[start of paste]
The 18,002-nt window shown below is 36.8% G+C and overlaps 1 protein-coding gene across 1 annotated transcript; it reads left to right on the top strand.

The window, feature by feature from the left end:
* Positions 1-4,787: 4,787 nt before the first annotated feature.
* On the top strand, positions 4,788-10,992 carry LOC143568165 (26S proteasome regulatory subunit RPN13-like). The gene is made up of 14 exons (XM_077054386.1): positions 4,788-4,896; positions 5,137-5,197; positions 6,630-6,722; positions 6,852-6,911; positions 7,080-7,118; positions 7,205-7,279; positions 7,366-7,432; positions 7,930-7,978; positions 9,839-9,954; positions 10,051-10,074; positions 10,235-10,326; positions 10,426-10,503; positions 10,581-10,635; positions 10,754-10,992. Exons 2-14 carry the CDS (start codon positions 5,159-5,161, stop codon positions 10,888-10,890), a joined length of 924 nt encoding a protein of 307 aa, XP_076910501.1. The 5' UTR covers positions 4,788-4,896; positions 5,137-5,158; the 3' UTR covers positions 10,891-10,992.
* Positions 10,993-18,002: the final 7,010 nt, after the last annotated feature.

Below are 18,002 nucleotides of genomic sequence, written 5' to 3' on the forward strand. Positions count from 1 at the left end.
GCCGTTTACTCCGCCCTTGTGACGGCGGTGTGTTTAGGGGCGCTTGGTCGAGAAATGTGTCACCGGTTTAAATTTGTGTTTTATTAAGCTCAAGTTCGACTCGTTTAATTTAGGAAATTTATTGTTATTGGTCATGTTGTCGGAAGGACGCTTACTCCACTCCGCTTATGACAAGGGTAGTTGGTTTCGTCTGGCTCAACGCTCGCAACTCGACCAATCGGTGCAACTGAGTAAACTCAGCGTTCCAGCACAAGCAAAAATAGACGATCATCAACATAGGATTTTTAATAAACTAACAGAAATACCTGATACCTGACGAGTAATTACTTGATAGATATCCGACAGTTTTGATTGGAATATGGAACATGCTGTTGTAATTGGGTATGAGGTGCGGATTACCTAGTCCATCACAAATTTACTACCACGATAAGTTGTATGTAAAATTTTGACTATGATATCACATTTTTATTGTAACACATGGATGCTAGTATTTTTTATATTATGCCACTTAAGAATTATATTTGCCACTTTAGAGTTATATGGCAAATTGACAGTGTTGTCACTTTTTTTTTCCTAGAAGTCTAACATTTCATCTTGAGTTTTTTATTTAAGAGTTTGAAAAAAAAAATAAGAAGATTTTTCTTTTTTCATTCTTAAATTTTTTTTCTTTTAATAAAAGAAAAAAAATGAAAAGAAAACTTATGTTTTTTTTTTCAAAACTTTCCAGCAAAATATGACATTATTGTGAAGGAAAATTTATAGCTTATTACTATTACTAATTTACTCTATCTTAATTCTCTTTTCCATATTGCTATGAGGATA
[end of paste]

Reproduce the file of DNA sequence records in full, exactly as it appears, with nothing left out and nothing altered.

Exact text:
The 18,002-nt window shown below is 36.8% G+C and overlaps 1 protein-coding gene across 1 annotated transcript; it reads left to right on the top strand.

The window, feature by feature from the left end:
* Positions 1-4,787: 4,787 nt before the first annotated feature.
* On the top strand, positions 4,788-10,992 carry LOC143568165 (26S proteasome regulatory subunit RPN13-like). The gene is made up of 14 exons (XM_077054386.1): positions 4,788-4,896; positions 5,137-5,197; positions 6,630-6,722; positions 6,852-6,911; positions 7,080-7,118; positions 7,205-7,279; positions 7,366-7,432; positions 7,930-7,978; positions 9,839-9,954; positions 10,051-10,074; positions 10,235-10,326; positions 10,426-10,503; positions 10,581-10,635; positions 10,754-10,992. Exons 2-14 carry the CDS (start codon positions 5,159-5,161, stop codon positions 10,888-10,890), a joined length of 924 nt encoding a protein of 307 aa, XP_076910501.1. The 5' UTR covers positions 4,788-4,896; positions 5,137-5,158; the 3' UTR covers positions 10,891-10,992.
* Positions 10,993-18,002: the final 7,010 nt, after the last annotated feature.

Below are 18,002 nucleotides of genomic sequence, written 5' to 3' on the forward strand. Positions count from 1 at the left end.
GCCGTTTACTCCGCCCTTGTGACGGCGGTGTGTTTAGGGGCGCTTGGTCGAGAAATGTGTCACCGGTTTAAATTTGTGTTTTATTAAGCTCAAGTTCGACTCGTTTAATTTAGGAAATTTATTGTTATTGGTCATGTTGTCGGAAGGACGCTTACTCCACTCCGCTTATGACAAGGGTAGTTGGTTTCGTCTGGCTCAACGCTCGCAACTCGACCAATCGGTGCAACTGAGTAAACTCAGCGTTCCAGCACAAGCAAAAATAGACGATCATCAACATAGGATTTTTAATAAACTAACAGAAATACCTGATACCTGACGAGTAATTACTTGATAGATATCCGACAGTTTTGATTGGAATATGGAACATGCTGTTGTAATTGGGTATGAGGTGCGGATTACCTAGTCCATCACAAATTTACTACCACGATAAGTTGTATGTAAAATTTTGACTATGATATCACATTTTTATTGTAACACATGGATGCTAGTATTTTTTATATTATGCCACTTAAGAATTATATTTGCCACTTTAGAGTTATATGGCAAATTGACAGTGTTGTCACTTTTTTTTTCCTAGAAGTCTAACATTTCATCTTGAGTTTTTTATTTAAGAGTTTGAAAAAAAAAATAAGAAGATTTTTCTTTTTTCATTCTTAAATTTTTTTTCTTTTAATAAAAGAAAAAAAATGAAAAGAAAACTTATGTTTTTTTTTTCAAAACTTTCCAGCAAAATATGACATTATTGTGAAGGAAAATTTATAGCTTATTACTATTACTAATTTACTCTATCTTAATTCTCTTTTCCATATTGCTATGAGGATA